It goes without saying that you want your Excel worksheets to produce accurate results. Unfortunately, it’s not always easy to be certain that the results are correct—especially if you deal with large, complex worksheets. This chapter introduces the tools and techniques available to help identify, correct, and prevent errors.
Making a change in a worksheet—even a relatively minor change—may produce a ripple effect that introduces errors in other cells. For example, accidentally entering a value into a cell that previously held a formula is all too easy to do. This simple error can have a major impact on other formulas, and you may not discover the problem until long after you make the change—or you may never discover the problem.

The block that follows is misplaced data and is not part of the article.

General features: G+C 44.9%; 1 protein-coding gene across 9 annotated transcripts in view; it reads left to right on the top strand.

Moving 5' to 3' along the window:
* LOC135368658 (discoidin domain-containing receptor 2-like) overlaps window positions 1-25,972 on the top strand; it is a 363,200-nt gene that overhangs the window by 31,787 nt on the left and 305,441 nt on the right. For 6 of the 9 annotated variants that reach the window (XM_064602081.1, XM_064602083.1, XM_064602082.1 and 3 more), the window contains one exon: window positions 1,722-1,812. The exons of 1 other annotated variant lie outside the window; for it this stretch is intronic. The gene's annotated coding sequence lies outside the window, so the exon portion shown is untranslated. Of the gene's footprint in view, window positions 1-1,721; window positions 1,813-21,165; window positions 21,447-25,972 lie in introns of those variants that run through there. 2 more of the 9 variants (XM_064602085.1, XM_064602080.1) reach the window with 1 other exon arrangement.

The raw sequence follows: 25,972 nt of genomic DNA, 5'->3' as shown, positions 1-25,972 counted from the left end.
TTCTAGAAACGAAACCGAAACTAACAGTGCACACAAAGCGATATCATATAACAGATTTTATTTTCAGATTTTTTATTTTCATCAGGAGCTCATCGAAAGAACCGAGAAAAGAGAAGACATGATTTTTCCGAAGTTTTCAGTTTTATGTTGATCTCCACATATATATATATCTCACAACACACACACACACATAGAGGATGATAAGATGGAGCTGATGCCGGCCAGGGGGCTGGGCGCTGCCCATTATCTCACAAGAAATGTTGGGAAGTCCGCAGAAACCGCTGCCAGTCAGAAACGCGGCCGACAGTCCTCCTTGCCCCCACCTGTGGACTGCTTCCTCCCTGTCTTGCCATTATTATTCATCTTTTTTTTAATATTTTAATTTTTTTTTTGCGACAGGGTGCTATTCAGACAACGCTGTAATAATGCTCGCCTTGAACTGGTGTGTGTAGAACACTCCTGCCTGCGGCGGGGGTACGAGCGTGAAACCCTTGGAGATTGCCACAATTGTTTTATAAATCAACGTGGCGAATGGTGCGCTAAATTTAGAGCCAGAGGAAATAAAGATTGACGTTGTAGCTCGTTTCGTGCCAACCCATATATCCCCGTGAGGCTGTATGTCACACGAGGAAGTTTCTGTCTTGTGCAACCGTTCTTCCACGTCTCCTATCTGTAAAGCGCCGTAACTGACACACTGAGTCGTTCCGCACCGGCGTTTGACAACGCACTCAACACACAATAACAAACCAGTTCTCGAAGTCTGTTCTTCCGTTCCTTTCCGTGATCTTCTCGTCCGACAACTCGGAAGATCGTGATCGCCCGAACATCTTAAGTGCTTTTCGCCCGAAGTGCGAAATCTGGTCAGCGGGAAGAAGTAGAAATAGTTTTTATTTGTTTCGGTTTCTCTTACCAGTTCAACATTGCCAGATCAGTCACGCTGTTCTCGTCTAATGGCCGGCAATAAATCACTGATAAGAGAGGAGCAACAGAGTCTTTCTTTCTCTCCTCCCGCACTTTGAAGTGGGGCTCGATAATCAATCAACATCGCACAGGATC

Formula errors tend to fall into one of the following general categories:
Syntax errors: You have a problem with the syntax of a formula. For example, a formula may have mismatched parentheses, or a function may not have the correct number of arguments.
Logical errors: A formula doesn’t return an error, but itcontains a logical flaw that causes it to return an incorrectresult.
Incorrect reference errors: The logic of the formula is correct, but the formula uses an ...